Location, Location, Location: Data-Intensive Distributed Computing in the Cloud
Michael Luckeneder,Adam Barker
Computer Science , 2013,
Abstract: When orchestrating highly distributed and data-intensive Web service workflows the geographical placement of the orchestration engine can greatly affect the overall performance of a workflow. Orchestration engines are typically run from within an organisations' network, and may have to transfer data across long geographical distances, which in turn increases execution time and degrades the overall performance of a workflow. In this paper we present CloudForecast: a Web service framework and analysis tool which given a workflow specification, computes the optimal Amazon EC2 Cloud region to automatically deploy the orchestration engine and execute the workflow. We use geographical distance of the workflow, network latency and HTTP round-trip time between Amazon Cloud regions and the workflow nodes to find a ranking of Cloud regions. This combined set of simple metrics effectively predicts where the workflow orchestration engine should be deployed in order to reduce overall execution time. We evaluate our approach by executing randomly generated data-intensive workflows deployed on the PlanetLab platform in order to rank Amazon EC2 Cloud regions. Our experimental results show that our proposed optimisation strategy, depending on the particular workflow, can speed up execution time on average by 82.25% compared to local execution. We also show that the standard deviation of execution time is reduced by an average of almost 65% using the optimisation strategy.
Monitoring Large-Scale Cloud Systems with Layered Gossip Protocols
Jonathan Stuart Ward,Adam Barker
Computer Science , 2013,
Abstract: Monitoring is an essential aspect of maintaining and developing computer systems that increases in difficulty proportional to the size of the system. The need for robust monitoring tools has become more evident with the advent of cloud computing. Infrastructure as a Service (IaaS) clouds allow end users to deploy vast numbers of virtual machines as part of dynamic and transient architectures. Current monitoring solutions, including many of those in the open-source domain rely on outdated concepts including manual deployment and configuration, centralised data collection and adapt poorly to membership churn. In this paper we propose the development of a cloud monitoring suite to provide scalable and robust lookup, data collection and analysis services for large-scale cloud systems. In lieu of centrally managed monitoring we propose a multi-tier architecture using a layered gossip protocol to aggregate monitoring information and facilitate lookup, information collection and the identification of redundant capacity. This allows for a resource aware data collection and storage architecture that operates over the system being monitored. This in turn enables monitoring to be done in-situ without the need for significant additional infrastructure to facilitate monitoring services. We evaluate this approach against alternative monitoring paradigms and demonstrate how our solution is well adapted to usage in a cloud-computing context.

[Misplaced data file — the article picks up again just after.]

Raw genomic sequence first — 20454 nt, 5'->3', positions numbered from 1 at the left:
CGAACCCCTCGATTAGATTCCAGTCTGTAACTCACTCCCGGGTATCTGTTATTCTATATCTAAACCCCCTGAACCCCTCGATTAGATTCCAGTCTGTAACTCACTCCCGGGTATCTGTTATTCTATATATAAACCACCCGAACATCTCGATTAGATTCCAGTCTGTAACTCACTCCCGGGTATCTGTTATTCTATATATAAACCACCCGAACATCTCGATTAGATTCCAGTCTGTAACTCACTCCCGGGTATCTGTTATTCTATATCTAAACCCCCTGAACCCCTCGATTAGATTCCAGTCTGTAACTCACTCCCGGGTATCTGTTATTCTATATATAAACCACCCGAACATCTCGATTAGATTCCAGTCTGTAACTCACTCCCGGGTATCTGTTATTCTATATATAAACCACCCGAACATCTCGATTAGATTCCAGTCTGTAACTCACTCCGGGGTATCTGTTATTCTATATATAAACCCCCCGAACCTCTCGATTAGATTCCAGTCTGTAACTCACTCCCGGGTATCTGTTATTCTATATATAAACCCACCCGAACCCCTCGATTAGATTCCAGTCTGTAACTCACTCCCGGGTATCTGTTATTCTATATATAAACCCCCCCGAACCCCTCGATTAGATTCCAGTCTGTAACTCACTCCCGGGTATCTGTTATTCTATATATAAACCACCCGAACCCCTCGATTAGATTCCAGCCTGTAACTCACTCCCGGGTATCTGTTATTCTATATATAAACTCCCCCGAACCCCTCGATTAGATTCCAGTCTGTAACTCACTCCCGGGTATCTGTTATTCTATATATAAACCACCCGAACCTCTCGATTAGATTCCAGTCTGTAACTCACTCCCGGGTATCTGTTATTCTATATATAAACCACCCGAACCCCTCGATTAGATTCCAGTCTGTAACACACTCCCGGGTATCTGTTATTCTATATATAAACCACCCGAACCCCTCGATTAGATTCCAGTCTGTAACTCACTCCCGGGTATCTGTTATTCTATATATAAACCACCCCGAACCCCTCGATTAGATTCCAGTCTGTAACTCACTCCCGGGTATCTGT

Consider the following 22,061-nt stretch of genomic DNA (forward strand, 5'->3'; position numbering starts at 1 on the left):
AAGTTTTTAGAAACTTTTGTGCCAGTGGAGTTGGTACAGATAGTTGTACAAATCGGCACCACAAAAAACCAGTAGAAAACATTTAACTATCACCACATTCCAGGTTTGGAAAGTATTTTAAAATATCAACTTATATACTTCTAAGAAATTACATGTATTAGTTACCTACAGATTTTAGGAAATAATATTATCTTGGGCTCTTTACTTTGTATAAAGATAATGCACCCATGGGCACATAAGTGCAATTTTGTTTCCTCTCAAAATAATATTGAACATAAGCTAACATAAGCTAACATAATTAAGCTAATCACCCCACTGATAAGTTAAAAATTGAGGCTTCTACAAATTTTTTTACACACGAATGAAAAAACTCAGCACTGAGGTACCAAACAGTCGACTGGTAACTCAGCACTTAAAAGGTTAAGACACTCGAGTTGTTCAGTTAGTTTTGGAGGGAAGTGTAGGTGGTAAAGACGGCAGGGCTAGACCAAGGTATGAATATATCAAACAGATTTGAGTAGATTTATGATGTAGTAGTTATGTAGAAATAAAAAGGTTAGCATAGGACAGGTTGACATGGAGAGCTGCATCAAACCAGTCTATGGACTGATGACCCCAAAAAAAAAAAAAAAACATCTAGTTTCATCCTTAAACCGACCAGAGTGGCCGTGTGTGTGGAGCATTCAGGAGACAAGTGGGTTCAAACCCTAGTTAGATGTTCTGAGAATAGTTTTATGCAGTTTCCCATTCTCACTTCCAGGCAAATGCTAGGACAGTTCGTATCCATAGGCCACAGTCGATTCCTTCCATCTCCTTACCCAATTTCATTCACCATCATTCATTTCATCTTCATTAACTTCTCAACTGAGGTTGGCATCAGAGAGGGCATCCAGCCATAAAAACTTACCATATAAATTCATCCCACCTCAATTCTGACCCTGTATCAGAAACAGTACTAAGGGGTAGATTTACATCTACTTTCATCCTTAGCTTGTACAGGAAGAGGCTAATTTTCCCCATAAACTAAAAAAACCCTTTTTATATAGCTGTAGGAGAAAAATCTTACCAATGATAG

A Cloud Computing Survey: Developments and Future Trends in Infrastructure as a Service Computing
Jonathan Stuart Ward,Adam Barker
Computer Science , 2013,
Abstract: Cloud computing is a recent paradigm based around the notion of delivery of resources via a service model over the Internet. Despite being a new paradigm of computation, cloud computing owes its origins to a number of previous paradigms. The term cloud computing is well defined and no longer merits rigorous taxonomies to furnish a definition. Instead this survey paper considers the past, present and future of cloud computing. As an evolution of previous paradigms, we consider the predecessors to cloud computing and what significance they still hold to cloud services. Additionally we examine the technologies which comprise cloud computing and how the challenges and future developments of these technologies will influence the field. Finally we examine the challenges that limit the growth, application and development of cloud computing and suggest directions required to overcome these challenges in order to further the success of cloud computing.
Undefined By Data: A Survey of Big Data Definitions
Jonathan Stuart Ward,Adam Barker
Computer Science , 2013,